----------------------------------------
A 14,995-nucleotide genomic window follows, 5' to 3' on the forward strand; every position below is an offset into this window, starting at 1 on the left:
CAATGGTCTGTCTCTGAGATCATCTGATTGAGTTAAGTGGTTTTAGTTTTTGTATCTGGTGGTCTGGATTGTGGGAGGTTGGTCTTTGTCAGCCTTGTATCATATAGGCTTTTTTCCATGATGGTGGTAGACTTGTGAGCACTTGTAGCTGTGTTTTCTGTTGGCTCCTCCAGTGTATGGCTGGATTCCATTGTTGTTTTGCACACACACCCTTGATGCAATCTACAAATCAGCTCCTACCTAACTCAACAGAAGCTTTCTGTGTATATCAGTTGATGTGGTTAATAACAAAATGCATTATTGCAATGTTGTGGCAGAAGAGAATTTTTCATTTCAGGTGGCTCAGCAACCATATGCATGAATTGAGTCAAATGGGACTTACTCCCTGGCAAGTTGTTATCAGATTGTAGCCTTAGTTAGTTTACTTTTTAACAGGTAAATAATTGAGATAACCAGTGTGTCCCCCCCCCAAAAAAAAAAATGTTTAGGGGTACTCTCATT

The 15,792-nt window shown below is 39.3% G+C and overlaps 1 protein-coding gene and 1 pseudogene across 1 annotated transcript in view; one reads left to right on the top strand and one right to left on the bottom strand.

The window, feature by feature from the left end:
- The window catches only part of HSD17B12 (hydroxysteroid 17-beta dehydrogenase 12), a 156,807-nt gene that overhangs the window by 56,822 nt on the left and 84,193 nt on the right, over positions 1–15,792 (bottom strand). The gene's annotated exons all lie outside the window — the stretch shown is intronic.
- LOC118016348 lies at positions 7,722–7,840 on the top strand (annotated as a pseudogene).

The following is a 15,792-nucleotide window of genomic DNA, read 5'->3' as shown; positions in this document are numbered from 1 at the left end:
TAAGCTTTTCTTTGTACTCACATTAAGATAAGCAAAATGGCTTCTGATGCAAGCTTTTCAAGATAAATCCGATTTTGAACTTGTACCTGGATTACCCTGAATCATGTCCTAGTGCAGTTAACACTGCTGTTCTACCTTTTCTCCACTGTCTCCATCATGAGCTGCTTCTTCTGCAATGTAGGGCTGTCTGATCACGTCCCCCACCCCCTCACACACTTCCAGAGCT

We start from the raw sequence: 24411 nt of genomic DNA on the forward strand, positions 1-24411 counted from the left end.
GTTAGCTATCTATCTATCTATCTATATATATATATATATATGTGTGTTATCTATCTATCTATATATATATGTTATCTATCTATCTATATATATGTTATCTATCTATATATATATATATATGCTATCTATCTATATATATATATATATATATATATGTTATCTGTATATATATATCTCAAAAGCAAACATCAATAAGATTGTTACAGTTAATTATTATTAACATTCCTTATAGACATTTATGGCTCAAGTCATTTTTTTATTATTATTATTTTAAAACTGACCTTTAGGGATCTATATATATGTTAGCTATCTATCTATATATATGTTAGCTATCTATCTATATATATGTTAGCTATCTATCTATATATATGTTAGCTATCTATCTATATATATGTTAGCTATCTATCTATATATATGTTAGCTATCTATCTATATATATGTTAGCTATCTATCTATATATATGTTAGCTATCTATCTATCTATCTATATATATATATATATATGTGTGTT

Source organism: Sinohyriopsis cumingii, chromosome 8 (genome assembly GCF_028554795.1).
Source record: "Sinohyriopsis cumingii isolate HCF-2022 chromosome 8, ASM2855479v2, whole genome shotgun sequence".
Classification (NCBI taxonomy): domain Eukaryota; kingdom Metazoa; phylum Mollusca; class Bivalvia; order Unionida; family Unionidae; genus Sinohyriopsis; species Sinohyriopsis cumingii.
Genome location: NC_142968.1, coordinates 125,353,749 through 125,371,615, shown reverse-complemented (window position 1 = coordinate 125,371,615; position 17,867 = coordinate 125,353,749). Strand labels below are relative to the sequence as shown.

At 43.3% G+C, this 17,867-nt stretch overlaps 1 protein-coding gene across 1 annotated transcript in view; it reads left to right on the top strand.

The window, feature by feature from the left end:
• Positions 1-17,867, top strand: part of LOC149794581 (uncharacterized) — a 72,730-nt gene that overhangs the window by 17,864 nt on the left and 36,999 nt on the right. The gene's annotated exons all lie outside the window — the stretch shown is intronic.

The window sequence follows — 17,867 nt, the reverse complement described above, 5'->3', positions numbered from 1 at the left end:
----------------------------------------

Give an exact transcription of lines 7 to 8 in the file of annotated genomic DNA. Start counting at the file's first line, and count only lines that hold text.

The following is a 15,792-nucleotide window of genomic DNA, read 5'->3' as shown; positions in this document are numbered from 1 at the left end:
TAAGCTTTTCTTTGTACTCACATTAAGATAAGCAAAATGGCTTCTGATGCAAGCTTTTCAAGATAAATCCGATTTTGAACTTGTACCTGGATTACCCTGAATCATGTCCTAGTGCAGTTAACACTGCTGTTCTACCTTTTCTCCACTGTCTCCATCATGAGCTGCTTCTTCTGCAATGTAGGGCTGTCTGATCACGTCCCCCACCCCCTCACACACTTCCAGAGCT